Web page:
A farm wife’s diary

Farm Forum

Pioneer life was hard, but those who lived it were happy.

That’s the sense one gets while reading the remarkable diary kept by Brookings County pioneer wife and mother Mary Booth Ladd.

Elijah and Mary Ann farmed north of Brookings. They had eight children.

Here’s some of Mrs. Ladd’s account of life in early-day South Dakota:

• Jan. 18, 1906 – Read and did some mending. Baked two kinds of bread, Mary and I dressed six ducks and four chickens. Churned. Am tired.

• Feb. 15, 1906 – I scrubbed the kitchen and churned. I washed the dishes and cream separator. Ate an apple tonight for the first night in a long time.

• March 3, 1906 – Did not get up this morning until 8 a.m. Worked fourteen pounds of butter, helped pick over beans, got dinner and supper, mended a pair of mittens for Len, put beef to cook, fed the chickens, drew water, etc.

• March 7, 1906 – Mary and I cleaned the stovepipes this morning and I pickled two veal hearts and tongues, baked bread and cake, scrubbed and ironed some and studied some.

• April 3, 1906 – Fried sausage and Pa cut out the heart of the beef for me to pickle.

• April 14, 1906 – Dressed three ducks and baked white bread and cake and put the second coat of frosting on the fruitcake. Baked white and gold layer cake to fill with caramel icing. Also made deviled eggs and cooked whole wheat cereal.

• April 21, 1906 – I baked three pies before Pa, Lem and I went to Farmers Institute (in White) and heard a good talk on growing corn that Prof. Cole of the college gave. We dined with Mrs. Scadden and had supper with the Presbyterian Ladies Aid Social in White.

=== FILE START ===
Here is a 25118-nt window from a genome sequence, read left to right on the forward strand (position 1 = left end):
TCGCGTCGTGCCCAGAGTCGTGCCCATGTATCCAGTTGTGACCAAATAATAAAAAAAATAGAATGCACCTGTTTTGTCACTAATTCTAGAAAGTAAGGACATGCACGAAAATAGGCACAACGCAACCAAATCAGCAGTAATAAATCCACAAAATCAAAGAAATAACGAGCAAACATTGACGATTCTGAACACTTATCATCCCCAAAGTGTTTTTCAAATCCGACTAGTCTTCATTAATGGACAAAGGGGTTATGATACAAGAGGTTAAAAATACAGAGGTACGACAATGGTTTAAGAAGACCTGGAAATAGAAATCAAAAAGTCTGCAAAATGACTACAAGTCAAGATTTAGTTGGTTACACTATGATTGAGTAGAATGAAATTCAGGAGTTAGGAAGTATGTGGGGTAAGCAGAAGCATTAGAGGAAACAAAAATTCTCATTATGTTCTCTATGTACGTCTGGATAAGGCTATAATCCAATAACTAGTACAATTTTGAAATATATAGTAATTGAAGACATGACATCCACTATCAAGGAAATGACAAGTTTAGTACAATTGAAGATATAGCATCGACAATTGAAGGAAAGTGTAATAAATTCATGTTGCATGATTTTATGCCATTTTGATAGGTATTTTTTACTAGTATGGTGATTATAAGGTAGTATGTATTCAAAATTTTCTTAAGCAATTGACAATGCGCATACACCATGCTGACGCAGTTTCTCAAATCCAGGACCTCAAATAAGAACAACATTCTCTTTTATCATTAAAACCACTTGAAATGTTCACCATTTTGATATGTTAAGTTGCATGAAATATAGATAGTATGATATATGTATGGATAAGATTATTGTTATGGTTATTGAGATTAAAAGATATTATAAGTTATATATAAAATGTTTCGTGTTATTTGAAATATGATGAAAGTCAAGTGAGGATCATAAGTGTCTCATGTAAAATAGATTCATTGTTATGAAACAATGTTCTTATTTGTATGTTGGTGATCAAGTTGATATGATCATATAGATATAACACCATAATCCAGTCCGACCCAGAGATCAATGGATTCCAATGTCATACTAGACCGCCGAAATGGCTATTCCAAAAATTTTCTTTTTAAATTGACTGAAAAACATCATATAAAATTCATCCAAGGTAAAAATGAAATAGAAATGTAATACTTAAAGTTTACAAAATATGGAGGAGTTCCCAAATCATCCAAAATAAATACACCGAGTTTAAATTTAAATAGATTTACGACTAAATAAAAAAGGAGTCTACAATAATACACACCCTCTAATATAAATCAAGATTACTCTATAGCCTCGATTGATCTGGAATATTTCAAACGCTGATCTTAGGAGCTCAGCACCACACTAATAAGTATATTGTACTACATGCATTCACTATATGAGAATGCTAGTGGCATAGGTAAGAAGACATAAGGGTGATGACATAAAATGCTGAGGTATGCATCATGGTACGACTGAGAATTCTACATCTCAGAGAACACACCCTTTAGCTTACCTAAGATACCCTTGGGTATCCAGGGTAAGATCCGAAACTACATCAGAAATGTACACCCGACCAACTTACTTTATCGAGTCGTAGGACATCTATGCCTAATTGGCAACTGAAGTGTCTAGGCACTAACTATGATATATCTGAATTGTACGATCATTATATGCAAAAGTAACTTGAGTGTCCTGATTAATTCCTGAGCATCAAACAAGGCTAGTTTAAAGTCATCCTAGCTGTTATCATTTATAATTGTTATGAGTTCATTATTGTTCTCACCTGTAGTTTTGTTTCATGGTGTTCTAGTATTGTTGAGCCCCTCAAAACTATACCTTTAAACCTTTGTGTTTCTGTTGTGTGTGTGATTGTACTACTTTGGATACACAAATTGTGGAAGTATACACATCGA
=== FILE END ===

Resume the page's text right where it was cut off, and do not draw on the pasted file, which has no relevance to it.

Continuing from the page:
• Sept. 15, 1906 – The girls washed, had 22 machines full besides this we baked white and brown bread. Lem churned, J. hauled manure until it rained.

• Sept. 25, 1906 – Did my first buying at an auction today. Went to George Norders sale. I bought a washstand and colander for fifteen cents. The boys got a chicken coop for me.

• Nov. 23, 1906 – Baked white and brown bread and had breakfast and dinner without butter, something very unusual for us. It is so hard to get the cream ripe this cold weather. We baked bread and picked five chickens. Ironed and patched.

• Oct. 9, 1907 – Pa and Mr. and Mrs. G. and I went to Brookings. The men took us to the hotel and set us down while they went down town. Bye and bye they came back and took us to dinner. After dinner we all looked around the stores at dishes, etc.

• Dec. 4, 1908 – Pa and boys took four loads of hogs to White (S.D), making seven loads altogether, 63 hogs averaging over 200 pounds apiece.

• April, 1909 – Pa and the boys went fishing with a net and with one haul got so many they couldn’t carry them home so had to come and get a team to haul them home.

Not once in her diary did Mrs. Ladd ever hint of surrender to the elements or complain of the constant challenges of farming in those days. Her only written concern was that from time to time she mentioned how tired she was in the evening, or that she had been “grouchy” to someone during the day, which she regretted.

But her diary jottings the next day were always positive, invigorating and complimentary to her family members, her friends and her neighbors.

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